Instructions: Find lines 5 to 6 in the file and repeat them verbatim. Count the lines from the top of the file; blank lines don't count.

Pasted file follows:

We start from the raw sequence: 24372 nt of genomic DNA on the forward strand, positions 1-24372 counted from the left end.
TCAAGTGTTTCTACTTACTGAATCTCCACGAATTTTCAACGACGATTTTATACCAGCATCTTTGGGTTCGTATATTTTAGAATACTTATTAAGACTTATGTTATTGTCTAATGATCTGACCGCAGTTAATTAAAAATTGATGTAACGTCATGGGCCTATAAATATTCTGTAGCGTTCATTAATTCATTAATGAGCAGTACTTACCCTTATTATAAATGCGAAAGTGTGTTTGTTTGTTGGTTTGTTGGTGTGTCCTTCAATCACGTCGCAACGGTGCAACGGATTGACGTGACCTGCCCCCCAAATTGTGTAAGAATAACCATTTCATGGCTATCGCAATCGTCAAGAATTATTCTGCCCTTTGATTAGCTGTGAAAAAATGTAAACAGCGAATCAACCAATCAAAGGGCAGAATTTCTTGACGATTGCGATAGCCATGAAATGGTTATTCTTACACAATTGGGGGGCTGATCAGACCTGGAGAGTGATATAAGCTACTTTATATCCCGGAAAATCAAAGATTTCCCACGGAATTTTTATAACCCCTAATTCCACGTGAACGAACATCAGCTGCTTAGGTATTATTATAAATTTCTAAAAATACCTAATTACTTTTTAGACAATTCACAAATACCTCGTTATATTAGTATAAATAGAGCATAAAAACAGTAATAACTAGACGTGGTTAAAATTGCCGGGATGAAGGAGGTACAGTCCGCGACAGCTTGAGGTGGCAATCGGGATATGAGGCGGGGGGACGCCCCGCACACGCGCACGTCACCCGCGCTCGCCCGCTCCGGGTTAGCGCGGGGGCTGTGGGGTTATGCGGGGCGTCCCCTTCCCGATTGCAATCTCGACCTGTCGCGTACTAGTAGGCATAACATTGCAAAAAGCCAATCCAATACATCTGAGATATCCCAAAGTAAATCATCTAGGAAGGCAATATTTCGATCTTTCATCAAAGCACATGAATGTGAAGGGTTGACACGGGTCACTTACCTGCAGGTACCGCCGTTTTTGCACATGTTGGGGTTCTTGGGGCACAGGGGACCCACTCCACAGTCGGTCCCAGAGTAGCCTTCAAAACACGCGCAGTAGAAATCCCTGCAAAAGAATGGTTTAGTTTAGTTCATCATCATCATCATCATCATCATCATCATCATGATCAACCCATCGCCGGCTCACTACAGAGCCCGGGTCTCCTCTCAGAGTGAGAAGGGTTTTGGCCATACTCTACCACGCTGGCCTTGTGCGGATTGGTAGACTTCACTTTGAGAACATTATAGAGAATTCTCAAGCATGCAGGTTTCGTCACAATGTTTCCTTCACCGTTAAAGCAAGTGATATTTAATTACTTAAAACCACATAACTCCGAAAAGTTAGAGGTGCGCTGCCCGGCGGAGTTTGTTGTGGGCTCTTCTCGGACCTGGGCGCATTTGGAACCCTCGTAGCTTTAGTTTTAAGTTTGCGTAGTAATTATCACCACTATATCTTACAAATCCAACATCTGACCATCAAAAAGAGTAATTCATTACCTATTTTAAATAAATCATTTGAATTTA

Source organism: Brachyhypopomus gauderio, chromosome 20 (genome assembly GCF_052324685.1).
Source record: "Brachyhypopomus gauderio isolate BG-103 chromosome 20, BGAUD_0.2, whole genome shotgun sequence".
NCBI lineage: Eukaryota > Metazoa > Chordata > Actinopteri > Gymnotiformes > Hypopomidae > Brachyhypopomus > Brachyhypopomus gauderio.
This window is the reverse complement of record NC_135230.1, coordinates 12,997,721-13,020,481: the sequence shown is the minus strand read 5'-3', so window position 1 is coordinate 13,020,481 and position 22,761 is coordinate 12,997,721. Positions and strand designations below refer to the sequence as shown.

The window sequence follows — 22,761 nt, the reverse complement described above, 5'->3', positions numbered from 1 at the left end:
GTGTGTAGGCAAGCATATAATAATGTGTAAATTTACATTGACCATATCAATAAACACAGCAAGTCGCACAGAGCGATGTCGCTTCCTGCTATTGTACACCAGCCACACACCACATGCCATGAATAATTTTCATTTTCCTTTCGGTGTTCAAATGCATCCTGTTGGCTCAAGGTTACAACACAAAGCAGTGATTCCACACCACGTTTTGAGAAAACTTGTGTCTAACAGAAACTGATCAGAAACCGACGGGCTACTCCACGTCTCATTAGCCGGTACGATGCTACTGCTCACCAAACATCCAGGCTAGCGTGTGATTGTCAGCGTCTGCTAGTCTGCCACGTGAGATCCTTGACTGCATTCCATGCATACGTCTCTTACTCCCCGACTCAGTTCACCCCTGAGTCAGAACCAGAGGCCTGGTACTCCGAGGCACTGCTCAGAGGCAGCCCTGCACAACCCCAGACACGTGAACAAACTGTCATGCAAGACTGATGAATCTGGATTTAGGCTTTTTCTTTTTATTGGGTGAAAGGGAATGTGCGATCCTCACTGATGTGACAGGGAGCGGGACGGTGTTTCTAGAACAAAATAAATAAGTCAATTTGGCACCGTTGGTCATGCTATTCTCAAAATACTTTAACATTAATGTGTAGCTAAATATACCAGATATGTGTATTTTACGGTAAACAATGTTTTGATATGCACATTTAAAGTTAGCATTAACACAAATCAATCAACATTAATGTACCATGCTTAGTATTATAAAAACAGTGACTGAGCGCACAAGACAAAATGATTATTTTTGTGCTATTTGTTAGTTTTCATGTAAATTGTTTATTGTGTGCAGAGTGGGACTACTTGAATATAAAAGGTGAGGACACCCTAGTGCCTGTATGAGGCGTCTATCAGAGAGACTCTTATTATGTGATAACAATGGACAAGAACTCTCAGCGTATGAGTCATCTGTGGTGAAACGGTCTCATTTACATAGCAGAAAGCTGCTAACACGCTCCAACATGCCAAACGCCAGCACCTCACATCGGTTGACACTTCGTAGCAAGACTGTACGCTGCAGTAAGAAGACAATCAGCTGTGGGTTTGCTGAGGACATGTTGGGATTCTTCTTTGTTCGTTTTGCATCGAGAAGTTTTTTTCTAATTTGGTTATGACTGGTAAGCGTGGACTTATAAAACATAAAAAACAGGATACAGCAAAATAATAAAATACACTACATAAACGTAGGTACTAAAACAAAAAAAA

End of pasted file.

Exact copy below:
NCBI lineage: Eukaryota > Metazoa > Chordata > Actinopteri > Gymnotiformes > Hypopomidae > Brachyhypopomus > Brachyhypopomus gauderio.
This window is the reverse complement of record NC_135230.1, coordinates 12,997,721-13,020,481: the sequence shown is the minus strand read 5'-3', so window position 1 is coordinate 13,020,481 and position 22,761 is coordinate 12,997,721. Positions and strand designations below refer to the sequence as shown.